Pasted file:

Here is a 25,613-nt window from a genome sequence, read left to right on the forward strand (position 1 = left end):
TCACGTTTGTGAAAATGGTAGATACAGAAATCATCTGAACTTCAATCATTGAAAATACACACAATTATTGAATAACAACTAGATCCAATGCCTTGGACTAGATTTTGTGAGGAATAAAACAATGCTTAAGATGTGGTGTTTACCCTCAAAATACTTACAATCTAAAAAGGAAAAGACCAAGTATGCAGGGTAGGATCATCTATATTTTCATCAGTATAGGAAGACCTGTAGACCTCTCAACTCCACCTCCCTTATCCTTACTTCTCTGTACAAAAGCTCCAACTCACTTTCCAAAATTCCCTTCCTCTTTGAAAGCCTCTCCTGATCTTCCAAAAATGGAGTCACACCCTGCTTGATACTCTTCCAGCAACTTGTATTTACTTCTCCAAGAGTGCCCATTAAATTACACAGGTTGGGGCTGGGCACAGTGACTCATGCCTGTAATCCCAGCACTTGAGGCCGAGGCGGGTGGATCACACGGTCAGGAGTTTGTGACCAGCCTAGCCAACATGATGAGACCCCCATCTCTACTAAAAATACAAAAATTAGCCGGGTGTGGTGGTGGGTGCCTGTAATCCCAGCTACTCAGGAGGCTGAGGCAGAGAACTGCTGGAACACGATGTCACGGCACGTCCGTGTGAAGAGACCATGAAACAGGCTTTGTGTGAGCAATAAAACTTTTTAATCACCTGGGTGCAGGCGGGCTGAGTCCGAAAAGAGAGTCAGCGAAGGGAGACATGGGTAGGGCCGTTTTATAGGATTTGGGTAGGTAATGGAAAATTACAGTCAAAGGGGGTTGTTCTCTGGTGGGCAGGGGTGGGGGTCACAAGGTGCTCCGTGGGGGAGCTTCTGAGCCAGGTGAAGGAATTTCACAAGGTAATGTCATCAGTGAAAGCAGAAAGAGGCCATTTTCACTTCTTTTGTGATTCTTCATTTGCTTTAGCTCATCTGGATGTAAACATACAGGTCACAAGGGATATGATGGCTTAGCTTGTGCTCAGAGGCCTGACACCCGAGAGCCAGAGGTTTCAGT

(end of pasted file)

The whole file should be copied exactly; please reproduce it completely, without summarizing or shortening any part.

Here is a 25,613-nt window from a genome sequence, read left to right on the forward strand (position 1 = left end):
TCACGTTTGTGAAAATGGTAGATACAGAAATCATCTGAACTTCAATCATTGAAAATACACACAATTATTGAATAACAACTAGATCCAATGCCTTGGACTAGATTTTGTGAGGAATAAAACAATGCTTAAGATGTGGTGTTTACCCTCAAAATACTTACAATCTAAAAAGGAAAAGACCAAGTATGCAGGGTAGGATCATCTATATTTTCATCAGTATAGGAAGACCTGTAGACCTCTCAACTCCACCTCCCTTATCCTTACTTCTCTGTACAAAAGCTCCAACTCACTTTCCAAAATTCCCTTCCTCTTTGAAAGCCTCTCCTGATCTTCCAAAAATGGAGTCACACCCTGCTTGATACTCTTCCAGCAACTTGTATTTACTTCTCCAAGAGTGCCCATTAAATTACACAGGTTGGGGCTGGGCACAGTGACTCATGCCTGTAATCCCAGCACTTGAGGCCGAGGCGGGTGGATCACACGGTCAGGAGTTTGTGACCAGCCTAGCCAACATGATGAGACCCCCATCTCTACTAAAAATACAAAAATTAGCCGGGTGTGGTGGTGGGTGCCTGTAATCCCAGCTACTCAGGAGGCTGAGGCAGAGAACTGCTGGAACACGATGTCACGGCACGTCCGTGTGAAGAGACCATGAAACAGGCTTTGTGTGAGCAATAAAACTTTTTAATCACCTGGGTGCAGGCGGGCTGAGTCCGAAAAGAGAGTCAGCGAAGGGAGACATGGGTAGGGCCGTTTTATAGGATTTGGGTAGGTAATGGAAAATTACAGTCAAAGGGGGTTGTTCTCTGGTGGGCAGGGGTGGGGGTCACAAGGTGCTCCGTGGGGGAGCTTCTGAGCCAGGTGAAGGAATTTCACAAGGTAATGTCATCAGTGAAAGCAGAAAGAGGCCATTTTCACTTCTTTTGTGATTCTTCATTTGCTTTAGCTCATCTGGATGTAAACATACAGGTCACAAGGGATATGATGGCTTAGCTTGTGCTCAGAGGCCTGACACCCGAGAGCCAGAGGTTTCAGT